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Date:   Wed, 26 Oct 2016 09:56:13 -0400 (EDT)
From:   Nicolas Pitre <nicolas.pitre@...aro.org>
To:     Richard Cochran <richardcochran@...il.com>
cc:     John Stultz <john.stultz@...aro.org>,
        "Yann E. MORIN" <yann.morin.1998@...e.fr>,
        Michal Marek <mmarek@...e.com>,
        Thomas Gleixner <tglx@...utronix.de>,
        Josh Triplett <josh@...htriplett.org>,
        Edward Cree <ecree@...arflare.com>, netdev@...r.kernel.org,
        linux-kbuild@...r.kernel.org, linux-kernel@...r.kernel.org
Subject: Re: [PATCH v2 5/5] posix-timers: make it configurable

On Wed, 26 Oct 2016, Richard Cochran wrote:

> On Tue, Oct 25, 2016 at 10:28:51PM -0400, Nicolas Pitre wrote:
> > +config POSIX_TIMERS
> > +	bool "Posix Clocks & timers" if EXPERT
> > +	default y
> > +	help
> > +	  This includes native support for POSIX timers to the kernel.
> > +	  Most embedded systems may have no use for them and therefore they
> > +	  can be configured out to reduce the size of the kernel image.
> 
> Can you please fix this sentence?  It doesn't make any sense.  "Most"
> is making a definite statement of fact, while "may have no use" is
> not.

I'm not a native speaker. I'm afraid I just don't appreciate such 
nuances.

> Either you mean:
> 
>   1. Most embedded systems have no use for them.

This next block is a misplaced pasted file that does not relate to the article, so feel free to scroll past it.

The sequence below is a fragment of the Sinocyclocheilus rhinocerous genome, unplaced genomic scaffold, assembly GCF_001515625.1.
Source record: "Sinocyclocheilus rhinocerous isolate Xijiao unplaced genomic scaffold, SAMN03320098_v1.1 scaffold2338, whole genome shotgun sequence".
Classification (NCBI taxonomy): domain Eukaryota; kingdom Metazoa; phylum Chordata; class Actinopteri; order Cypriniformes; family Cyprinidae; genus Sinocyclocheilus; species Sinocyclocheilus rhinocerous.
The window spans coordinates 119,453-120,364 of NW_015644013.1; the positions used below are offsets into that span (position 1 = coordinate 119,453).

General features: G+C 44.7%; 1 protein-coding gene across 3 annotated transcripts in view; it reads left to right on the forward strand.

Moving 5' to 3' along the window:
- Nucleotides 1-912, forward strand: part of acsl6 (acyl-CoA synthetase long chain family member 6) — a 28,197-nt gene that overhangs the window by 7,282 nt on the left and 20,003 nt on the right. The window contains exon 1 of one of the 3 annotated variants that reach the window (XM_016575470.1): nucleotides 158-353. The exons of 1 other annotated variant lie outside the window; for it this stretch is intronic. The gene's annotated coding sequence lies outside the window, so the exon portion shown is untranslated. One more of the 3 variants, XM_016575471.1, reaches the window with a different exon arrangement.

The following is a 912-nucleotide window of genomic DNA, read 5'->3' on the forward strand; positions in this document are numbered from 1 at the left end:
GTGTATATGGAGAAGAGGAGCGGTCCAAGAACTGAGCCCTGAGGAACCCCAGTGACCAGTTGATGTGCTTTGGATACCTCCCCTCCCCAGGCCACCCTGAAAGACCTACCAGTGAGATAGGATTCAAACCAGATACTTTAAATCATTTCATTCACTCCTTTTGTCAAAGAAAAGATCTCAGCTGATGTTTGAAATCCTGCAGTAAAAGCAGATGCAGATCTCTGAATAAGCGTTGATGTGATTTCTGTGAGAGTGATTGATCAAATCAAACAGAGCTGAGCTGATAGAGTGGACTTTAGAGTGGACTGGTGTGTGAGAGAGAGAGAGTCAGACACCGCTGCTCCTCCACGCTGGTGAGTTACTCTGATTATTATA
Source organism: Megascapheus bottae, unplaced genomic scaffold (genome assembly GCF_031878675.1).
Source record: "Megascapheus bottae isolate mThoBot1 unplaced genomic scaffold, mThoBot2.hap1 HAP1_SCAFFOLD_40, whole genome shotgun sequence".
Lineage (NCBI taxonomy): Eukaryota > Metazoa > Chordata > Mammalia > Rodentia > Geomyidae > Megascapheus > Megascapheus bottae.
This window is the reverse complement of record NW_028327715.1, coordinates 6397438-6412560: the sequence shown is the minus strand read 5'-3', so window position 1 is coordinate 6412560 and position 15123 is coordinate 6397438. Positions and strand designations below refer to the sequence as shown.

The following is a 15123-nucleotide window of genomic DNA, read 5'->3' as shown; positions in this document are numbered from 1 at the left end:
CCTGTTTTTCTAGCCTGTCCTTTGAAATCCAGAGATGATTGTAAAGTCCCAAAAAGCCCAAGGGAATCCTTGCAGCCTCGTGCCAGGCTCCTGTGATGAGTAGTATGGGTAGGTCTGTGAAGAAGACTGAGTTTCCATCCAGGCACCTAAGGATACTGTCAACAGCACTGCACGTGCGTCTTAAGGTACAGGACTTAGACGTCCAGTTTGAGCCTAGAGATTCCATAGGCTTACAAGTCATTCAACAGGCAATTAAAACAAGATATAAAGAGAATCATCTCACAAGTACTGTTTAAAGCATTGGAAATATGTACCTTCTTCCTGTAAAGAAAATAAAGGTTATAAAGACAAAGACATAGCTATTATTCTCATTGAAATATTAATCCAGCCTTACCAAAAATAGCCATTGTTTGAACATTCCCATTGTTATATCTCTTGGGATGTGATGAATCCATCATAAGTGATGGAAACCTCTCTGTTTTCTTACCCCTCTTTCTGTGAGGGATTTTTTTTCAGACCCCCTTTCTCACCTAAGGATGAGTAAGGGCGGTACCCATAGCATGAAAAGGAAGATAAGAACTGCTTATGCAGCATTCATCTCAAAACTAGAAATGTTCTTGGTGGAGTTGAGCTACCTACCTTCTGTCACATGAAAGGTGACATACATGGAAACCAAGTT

> 
>   2. Embedded systems may have no use for them.
> 
> or expressing #2 in other words:
> 
>   3. Many embedded systems have no use for them.
> 
>   4. Some embedded systems have no use for them.
> 
> Take your pick.  (But I doubt #1 is really true, and so I would like
> to see some numbers to back up that claim.)

I used 4 to match the commit message, which incidentally is the result 
of a prior suggestion from you. Sorry for not being consistent then.

As for numbers... I don't have any, but I probably mentioned already 
that I can run a copy of Fedora on top of a kernel with POSIX timers 
disabled and none of the warnings about those disabled syscalls are 
triggered. So if my Fedora usage doesn't need them, we can infer that 
the number of embedded systems also not needing them might tend towards 
a high percentage. But let's be conservative and say "some".

Thanks for your review.


Nicolas

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